A business without a sales strategy is like a zombie, it is not dead because it still has a few sales trickling in, but it is not living either. When you just started out you can tolerate this freelance approach to getting sales but it is not effective in the long run.
It’s not a good way to run a business that you want to grow; barely surviving, with sales relying more on hope than any plan of action.
So, if this is how you’ve been running your sales, here is what your business has been lacking – a sales strategy. A sales strategy is a plan of action that documents how a business intends to sell its products or services, it includes who their target customers are, and the channels they would employ to reach them in order to achieve the objectives of the business.
There are two ways to approach a sales strategy. The first is the outbound sales strategy and the other is the inbound sales strategy.
The outbound sales strategy relies on the action of the seller or business. Here the business owner or its sales team are expected to initiate the sales process; he or she reaches out to the prospect via face-to-face meetings, cold calls and emails, with the aim of nudging them to make a purchase.
On the other hand, the inbound sales strategy relies on the prospect or buyer taking action. This means that the customer is already actively seeking solutions to his or her problems, via information or advice to help that can lead them to a purchase.
Different businesses adopt the strategy they suit them best. For instance, most traditional businesses tend towards the outbound sales strategy but online and internet businesses today easily adopt the inbound sales strategy because customers are better equipped to find them. No matter what strategy you choose to adopt, there are a few things you should know to help you flesh out your sales strategy.
- Research and Identify Your Target Market
The first step to creating your sales strategy is to identify the market and customers are providing solutions to. You should answer the question – who would want to buy this product or service? The answers you get would indicate the customer(s) that suffers from the problems you are offering solutions to. To provide answers to this question, you need to carry out a detailed research of your market. At the end, you should know the size of your market, the key pain-points of your customers, your ideal customer profile, etc.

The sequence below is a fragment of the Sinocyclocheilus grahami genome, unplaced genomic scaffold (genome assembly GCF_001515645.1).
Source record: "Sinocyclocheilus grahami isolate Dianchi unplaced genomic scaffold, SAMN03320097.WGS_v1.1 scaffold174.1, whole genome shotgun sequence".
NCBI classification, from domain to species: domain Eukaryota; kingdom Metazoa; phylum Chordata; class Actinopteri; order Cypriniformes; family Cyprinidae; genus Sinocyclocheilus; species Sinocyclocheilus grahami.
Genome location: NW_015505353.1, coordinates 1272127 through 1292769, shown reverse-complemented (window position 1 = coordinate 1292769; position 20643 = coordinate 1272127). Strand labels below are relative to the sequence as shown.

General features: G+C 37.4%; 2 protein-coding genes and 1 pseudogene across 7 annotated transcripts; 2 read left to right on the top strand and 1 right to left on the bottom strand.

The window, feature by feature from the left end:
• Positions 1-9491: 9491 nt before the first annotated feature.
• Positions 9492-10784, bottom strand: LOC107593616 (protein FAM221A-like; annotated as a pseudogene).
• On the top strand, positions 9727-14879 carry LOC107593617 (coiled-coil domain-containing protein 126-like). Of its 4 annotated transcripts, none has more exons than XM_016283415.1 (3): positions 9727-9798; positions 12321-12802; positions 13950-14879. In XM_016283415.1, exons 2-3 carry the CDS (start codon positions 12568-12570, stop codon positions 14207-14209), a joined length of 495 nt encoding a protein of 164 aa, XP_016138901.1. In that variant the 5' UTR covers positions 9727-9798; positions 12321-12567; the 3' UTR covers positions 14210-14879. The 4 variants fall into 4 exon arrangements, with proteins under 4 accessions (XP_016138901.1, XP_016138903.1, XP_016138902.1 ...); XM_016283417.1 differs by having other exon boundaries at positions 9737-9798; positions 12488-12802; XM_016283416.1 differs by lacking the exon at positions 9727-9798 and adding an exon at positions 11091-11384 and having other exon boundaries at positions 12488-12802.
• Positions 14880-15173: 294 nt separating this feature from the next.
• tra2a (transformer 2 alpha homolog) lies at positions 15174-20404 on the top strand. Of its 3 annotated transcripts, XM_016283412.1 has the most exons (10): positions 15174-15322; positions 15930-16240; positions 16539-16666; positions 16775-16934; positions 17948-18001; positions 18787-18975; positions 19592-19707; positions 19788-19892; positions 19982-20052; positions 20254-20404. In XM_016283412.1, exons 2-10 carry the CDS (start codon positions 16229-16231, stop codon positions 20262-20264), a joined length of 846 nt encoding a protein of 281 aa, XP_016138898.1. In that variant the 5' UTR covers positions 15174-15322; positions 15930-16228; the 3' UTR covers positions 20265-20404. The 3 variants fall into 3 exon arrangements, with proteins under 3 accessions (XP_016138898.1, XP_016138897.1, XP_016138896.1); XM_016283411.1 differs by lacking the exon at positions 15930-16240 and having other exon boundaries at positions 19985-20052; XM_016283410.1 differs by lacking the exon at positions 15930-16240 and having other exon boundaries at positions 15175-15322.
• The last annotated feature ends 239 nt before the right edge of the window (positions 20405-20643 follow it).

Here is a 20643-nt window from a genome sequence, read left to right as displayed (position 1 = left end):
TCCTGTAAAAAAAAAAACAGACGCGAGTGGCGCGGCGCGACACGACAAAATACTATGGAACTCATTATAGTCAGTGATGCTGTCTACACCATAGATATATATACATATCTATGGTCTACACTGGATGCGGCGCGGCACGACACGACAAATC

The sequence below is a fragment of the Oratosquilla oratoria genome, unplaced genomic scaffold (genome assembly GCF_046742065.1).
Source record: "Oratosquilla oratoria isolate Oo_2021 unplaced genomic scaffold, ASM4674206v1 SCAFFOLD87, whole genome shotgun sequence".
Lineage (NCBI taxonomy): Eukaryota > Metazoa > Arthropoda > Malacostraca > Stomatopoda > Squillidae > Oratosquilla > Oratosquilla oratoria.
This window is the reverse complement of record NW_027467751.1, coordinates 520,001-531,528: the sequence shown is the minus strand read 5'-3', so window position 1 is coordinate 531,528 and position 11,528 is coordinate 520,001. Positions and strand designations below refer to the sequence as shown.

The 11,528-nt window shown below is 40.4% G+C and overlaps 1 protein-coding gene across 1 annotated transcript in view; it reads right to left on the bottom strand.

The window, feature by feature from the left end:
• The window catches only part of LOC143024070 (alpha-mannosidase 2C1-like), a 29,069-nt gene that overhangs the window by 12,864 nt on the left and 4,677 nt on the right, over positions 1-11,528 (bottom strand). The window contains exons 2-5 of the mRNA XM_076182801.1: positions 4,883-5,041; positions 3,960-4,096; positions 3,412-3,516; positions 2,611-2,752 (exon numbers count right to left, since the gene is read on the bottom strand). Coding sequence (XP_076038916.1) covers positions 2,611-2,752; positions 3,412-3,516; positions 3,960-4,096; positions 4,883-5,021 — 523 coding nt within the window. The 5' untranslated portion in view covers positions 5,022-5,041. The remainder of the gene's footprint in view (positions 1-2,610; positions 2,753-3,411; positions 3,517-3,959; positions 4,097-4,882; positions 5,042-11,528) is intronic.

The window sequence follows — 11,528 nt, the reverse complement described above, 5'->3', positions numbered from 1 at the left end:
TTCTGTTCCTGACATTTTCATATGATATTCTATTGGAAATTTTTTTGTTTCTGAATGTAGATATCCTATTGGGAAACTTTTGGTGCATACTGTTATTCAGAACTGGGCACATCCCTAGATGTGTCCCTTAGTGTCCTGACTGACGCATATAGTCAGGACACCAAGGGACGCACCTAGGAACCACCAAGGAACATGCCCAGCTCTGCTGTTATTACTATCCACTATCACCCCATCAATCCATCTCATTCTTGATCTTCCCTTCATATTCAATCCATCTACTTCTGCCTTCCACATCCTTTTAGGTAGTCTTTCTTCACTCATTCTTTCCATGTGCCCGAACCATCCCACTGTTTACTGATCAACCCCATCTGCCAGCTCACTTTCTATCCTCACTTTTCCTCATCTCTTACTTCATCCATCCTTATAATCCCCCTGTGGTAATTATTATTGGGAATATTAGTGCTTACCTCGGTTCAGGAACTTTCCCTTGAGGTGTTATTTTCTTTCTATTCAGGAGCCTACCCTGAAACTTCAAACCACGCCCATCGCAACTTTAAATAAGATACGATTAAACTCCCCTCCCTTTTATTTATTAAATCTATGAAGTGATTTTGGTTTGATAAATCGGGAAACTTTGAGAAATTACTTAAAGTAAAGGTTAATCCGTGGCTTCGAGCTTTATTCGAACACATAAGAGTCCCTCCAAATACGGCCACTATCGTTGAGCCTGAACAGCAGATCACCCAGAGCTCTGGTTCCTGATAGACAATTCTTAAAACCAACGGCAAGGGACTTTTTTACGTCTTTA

- Unique Value Proposition
The areas where your business has a clear advantage over your competition should be clearly defined. This why, you know where you are providing more value to your customers. Your unique value proposition should answer the question “Why should your prospect change from their current status to take action on your offering?” – The customer would prefer that the status quo remains unless you provide sufficient reasons why buying your product or service would be more beneficial. Whether you’re initiating the sale or the customer is, purchase can not be made if the benefits are not clearly defined. So, make sure it is crystal.
- Sales Channel(s)
Thanks to the research you did earlier, you know who your customers are and where to find them. As a part of your sales strategy, you should know how you intend to reach out to your customers (outbound) or how you want them to reach you (inbound). Sales channels are critical to the success of any sales strategy because you would not have the avenue to interact and convince your prospects to buy if you’re not using the appropriate channels. Imagine the sales that would be lost if majority of your customers are online and you don’t have an online presence.
- Sales Goal(s)
Measuring the performance of your sales strategy would be impossible if you don’t set a goal to meet. Your sales goals can vary depending on what you want to achieve but your goals should always be S. M. A. R. T (Specific, Measurable, Achievable, Relevant and Time-bound). An example of a sales goal that follows this principle is ‘Increase Units sold by 10% in the 12 months.’
Now with your goals set, you should set key metrics that can be used to measure how well you’ve performed in relation to your goals. What it costs you to make a sale should also be determined. It should make economic sense (you should not spend more than what you would get to make a sale). Creating a budget and tracking it too would help you stay on top of that.
At the end, a sales strategy is just another piece of paper lying around your drawer if you don’t make active use of it. Create your sales strategy and keep reviewing it to meet the objectives of your business.
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